Ujaama: Terrorist or Entrepreneur?
What are we to make of James Ujaama, the Seattle man charged with providing material support to Al Qaeda who was denied bail this week? The New York Times calls him a "riddle" and asks whether he is a terrorist or a hustler.
"Unlike John Walker Lindh or the men arrested near Buffalo, Mr. Ujaama has support from a cross-section of prominent people here. "I can't see anything in his past that would indicate he would ever be involved with violent terrorists," said Eddie Rye Jr., regional vice president of the Black Chamber of Commerce. Mr. Rye has known Mr. Ujaama for more than 20 years. Like other longtime acquaintances, Mr. Rye suggests the activities that the government says are part of a plot can by explained by Mr. Ujaama's lifetime of making deals."
"James Ujaama first and foremost is an entrepreneur," Mr. Rye said. "He had prepared himself since an early age for success."
"As a child, Mr. Ujaama worked at food banks and social service centers in Seattle, helping his mother, Peggy Thompson. As a young man, he established a computer business, sold pamphlets encouraging young blacks to stay off drugs and succeed through the American dream, and was a motivational speaker. A state legislator, Jesse Wineberry, once issued a citation declaring a statewide day of recognition for Mr. Ujaama."
In denying bail for Mr. Ujaama this week, the Judge said, "His background is exemplary. But people change. And the record suggests some drastic and tragic changes for Mr. Ujaama."
Mr. Ujaama has a felony conviction for check fraud and several misdemeanor convictions including one for theft. His friends say he became disillusioned when he couldn't sell a screenplay based on his life, and at his brother's suggestion, moved to London.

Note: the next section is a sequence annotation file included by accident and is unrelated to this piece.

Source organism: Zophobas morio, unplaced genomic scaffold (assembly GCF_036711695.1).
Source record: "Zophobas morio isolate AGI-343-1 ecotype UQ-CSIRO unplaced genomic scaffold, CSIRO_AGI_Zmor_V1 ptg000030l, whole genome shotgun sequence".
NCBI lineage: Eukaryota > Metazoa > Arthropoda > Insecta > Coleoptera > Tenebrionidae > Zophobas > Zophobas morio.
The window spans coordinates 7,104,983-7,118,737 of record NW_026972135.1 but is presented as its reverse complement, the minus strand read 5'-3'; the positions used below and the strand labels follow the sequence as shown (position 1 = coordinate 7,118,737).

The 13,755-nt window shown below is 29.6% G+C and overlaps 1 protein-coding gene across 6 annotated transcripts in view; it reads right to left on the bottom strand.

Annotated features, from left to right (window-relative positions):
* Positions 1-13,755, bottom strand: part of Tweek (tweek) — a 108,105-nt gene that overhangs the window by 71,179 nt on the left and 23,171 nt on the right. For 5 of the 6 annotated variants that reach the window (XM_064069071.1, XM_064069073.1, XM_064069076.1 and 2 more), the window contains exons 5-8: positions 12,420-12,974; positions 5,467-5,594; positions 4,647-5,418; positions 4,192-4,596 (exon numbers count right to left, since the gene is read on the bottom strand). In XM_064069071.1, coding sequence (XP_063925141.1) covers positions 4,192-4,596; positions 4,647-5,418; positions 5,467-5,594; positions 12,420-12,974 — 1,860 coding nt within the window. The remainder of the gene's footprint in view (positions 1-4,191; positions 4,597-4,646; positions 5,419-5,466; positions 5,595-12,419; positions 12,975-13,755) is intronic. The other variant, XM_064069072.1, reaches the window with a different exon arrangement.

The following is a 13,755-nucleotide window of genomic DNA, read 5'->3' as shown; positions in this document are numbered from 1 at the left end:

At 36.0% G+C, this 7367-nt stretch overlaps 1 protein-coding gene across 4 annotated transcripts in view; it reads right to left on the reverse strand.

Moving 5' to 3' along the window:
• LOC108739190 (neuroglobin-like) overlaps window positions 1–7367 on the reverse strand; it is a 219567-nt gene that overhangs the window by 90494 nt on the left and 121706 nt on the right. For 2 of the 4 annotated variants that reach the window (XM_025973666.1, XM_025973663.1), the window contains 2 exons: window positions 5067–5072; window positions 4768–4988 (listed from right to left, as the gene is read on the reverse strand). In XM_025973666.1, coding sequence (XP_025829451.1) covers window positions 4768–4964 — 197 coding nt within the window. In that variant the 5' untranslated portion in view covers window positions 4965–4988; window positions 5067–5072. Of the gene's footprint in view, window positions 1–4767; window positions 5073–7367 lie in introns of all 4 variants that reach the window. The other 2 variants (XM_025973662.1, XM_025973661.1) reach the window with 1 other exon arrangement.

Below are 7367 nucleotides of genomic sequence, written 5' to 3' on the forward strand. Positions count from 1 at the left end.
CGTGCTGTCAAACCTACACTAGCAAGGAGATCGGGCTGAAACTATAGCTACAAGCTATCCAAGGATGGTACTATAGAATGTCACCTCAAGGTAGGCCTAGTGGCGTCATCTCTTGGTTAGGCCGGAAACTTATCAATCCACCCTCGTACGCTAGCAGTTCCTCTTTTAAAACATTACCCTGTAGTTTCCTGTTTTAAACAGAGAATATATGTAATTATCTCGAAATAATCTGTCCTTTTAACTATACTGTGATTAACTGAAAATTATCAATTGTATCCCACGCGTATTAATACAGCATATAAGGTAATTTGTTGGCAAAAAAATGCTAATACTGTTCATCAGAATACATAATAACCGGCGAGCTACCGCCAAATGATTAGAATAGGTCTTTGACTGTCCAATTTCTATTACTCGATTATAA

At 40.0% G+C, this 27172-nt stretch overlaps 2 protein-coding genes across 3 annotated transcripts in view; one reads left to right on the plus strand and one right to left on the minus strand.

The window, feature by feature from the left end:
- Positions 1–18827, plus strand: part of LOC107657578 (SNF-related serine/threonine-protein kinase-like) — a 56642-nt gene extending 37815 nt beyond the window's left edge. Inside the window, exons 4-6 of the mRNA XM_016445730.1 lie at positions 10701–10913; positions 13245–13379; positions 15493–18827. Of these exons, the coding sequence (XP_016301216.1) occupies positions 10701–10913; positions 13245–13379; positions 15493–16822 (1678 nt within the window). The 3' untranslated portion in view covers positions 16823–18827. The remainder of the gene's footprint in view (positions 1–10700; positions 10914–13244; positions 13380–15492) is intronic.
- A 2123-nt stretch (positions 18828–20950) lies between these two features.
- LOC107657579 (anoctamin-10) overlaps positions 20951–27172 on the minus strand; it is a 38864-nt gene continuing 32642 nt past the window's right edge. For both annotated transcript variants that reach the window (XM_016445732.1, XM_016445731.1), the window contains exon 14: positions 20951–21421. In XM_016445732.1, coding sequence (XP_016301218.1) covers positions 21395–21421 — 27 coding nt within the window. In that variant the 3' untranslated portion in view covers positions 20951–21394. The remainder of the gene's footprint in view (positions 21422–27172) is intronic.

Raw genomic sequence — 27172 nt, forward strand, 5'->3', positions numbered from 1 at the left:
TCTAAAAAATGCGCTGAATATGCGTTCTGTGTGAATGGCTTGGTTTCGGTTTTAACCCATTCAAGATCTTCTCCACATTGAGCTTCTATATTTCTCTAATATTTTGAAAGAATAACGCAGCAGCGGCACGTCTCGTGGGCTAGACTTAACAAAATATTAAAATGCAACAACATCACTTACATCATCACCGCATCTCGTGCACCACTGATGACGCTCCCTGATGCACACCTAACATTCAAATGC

In London, federal officials claim Ujaama "fell under the influence of Sheik Masri, the Muslim cleric whose followers included Richard C. Reid, the so-called shoe bomber, and Zacarias Moussaoui, who is accused of being the would-be 20th hijacker in the Sept. 11 attacks. Sheik Masri, who is wanted in Yemen on terrorism charges, remains free in London."
The Indictment against him charges he took a loyalty oath to the Sheik and set up a website for him called "StopAmerica.Org." Not mentioned in the Indictment is the Government's belief that Ujaama attended an Al Qaeda training camp, using a reference letter from the Sheik to gain acceptance.
The Indictment also charges that Ujaama sent a fax to the Sheik in 1999 extolling the virtues of a ranch in Oregon as a place to "store and conceal guns, bunkers and ammunition."
Ujaama's family acknowledges that he became a militant follower of Islam but argue that all of his actions have innocent explanations.
"Bayat, the Arabic word for the loyalty oath, means religious fealty more than personal loyalty, said Mustafa Ujaama. The Web site, he said, was a fount for free speech. "My brother was trying to stop America from going to war," Mustafa Ujaama said."
"The training camp and the trips to Afghanistan, James Ujaama's supporters say, can be explained by Mr. Ujaama's business instincts, suggesting that he was trying to sell Sheik Masri and his followers land and computer equipment."
Ujaama's lawyers and the prosecutors agree on one thing: Ujaama's real use would be in as a witness against Sheik Masri.
Apparently, Ujaama isn't willing to make that deal--yet.
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